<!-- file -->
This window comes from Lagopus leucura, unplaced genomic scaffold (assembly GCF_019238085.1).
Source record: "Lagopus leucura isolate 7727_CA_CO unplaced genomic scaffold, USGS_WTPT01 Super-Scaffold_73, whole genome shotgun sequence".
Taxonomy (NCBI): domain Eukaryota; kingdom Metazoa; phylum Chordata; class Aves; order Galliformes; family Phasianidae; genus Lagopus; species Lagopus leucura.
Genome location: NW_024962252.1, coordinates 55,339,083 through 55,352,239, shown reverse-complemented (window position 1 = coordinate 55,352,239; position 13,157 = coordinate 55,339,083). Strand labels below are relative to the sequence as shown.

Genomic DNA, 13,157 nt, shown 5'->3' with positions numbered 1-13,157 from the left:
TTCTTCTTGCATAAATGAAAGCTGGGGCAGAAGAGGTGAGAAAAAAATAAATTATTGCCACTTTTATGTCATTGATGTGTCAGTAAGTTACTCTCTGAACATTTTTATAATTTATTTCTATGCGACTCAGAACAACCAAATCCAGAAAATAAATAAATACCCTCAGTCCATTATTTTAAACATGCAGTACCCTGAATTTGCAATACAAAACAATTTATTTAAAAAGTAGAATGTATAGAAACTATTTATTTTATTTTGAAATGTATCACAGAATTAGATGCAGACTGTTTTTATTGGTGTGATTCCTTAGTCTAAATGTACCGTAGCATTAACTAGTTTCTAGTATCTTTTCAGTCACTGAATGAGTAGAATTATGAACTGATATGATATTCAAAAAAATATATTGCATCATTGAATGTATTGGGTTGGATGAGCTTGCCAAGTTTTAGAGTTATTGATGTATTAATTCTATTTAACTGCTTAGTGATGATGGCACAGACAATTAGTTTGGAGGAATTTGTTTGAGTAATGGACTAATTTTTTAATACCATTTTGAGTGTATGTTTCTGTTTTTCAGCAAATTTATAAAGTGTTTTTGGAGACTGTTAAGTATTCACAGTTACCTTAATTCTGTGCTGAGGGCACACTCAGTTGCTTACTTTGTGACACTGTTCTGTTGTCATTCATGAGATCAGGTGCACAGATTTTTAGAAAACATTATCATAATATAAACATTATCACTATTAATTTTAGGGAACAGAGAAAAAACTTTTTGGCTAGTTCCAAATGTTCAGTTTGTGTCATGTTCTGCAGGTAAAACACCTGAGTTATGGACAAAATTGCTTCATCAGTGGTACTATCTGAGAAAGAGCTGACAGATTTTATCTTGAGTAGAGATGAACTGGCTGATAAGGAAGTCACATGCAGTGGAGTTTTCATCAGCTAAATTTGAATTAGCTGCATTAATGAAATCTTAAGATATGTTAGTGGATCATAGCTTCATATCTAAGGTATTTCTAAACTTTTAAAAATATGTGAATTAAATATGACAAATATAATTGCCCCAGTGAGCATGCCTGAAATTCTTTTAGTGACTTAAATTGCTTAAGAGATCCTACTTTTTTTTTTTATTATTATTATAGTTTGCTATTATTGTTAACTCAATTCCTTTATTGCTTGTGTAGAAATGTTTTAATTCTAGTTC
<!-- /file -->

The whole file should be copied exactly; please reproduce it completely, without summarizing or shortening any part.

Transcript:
This window comes from Lagopus leucura, unplaced genomic scaffold (assembly GCF_019238085.1).
Source record: "Lagopus leucura isolate 7727_CA_CO unplaced genomic scaffold, USGS_WTPT01 Super-Scaffold_73, whole genome shotgun sequence".
Taxonomy (NCBI): domain Eukaryota; kingdom Metazoa; phylum Chordata; class Aves; order Galliformes; family Phasianidae; genus Lagopus; species Lagopus leucura.
Genome location: NW_024962252.1, coordinates 55,339,083 through 55,352,239, shown reverse-complemented (window position 1 = coordinate 55,352,239; position 13,157 = coordinate 55,339,083). Strand labels below are relative to the sequence as shown.

Genomic DNA, 13,157 nt, shown 5'->3' with positions numbered 1-13,157 from the left:
TTCTTCTTGCATAAATGAAAGCTGGGGCAGAAGAGGTGAGAAAAAAATAAATTATTGCCACTTTTATGTCATTGATGTGTCAGTAAGTTACTCTCTGAACATTTTTATAATTTATTTCTATGCGACTCAGAACAACCAAATCCAGAAAATAAATAAATACCCTCAGTCCATTATTTTAAACATGCAGTACCCTGAATTTGCAATACAAAACAATTTATTTAAAAAGTAGAATGTATAGAAACTATTTATTTTATTTTGAAATGTATCACAGAATTAGATGCAGACTGTTTTTATTGGTGTGATTCCTTAGTCTAAATGTACCGTAGCATTAACTAGTTTCTAGTATCTTTTCAGTCACTGAATGAGTAGAATTATGAACTGATATGATATTCAAAAAAATATATTGCATCATTGAATGTATTGGGTTGGATGAGCTTGCCAAGTTTTAGAGTTATTGATGTATTAATTCTATTTAACTGCTTAGTGATGATGGCACAGACAATTAGTTTGGAGGAATTTGTTTGAGTAATGGACTAATTTTTTAATACCATTTTGAGTGTATGTTTCTGTTTTTCAGCAAATTTATAAAGTGTTTTTGGAGACTGTTAAGTATTCACAGTTACCTTAATTCTGTGCTGAGGGCACACTCAGTTGCTTACTTTGTGACACTGTTCTGTTGTCATTCATGAGATCAGGTGCACAGATTTTTAGAAAACATTATCATAATATAAACATTATCACTATTAATTTTAGGGAACAGAGAAAAAACTTTTTGGCTAGTTCCAAATGTTCAGTTTGTGTCATGTTCTGCAGGTAAAACACCTGAGTTATGGACAAAATTGCTTCATCAGTGGTACTATCTGAGAAAGAGCTGACAGATTTTATCTTGAGTAGAGATGAACTGGCTGATAAGGAAGTCACATGCAGTGGAGTTTTCATCAGCTAAATTTGAATTAGCTGCATTAATGAAATCTTAAGATATGTTAGTGGATCATAGCTTCATATCTAAGGTATTTCTAAACTTTTAAAAATATGTGAATTAAATATGACAAATATAATTGCCCCAGTGAGCATGCCTGAAATTCTTTTAGTGACTTAAATTGCTTAAGAGATCCTACTTTTTTTTTTTATTATTATTATAGTTTGCTATTATTGTTAACTCAATTCCTTTATTGCTTGTGTAGAAATGTTTTAATTCTAGTTC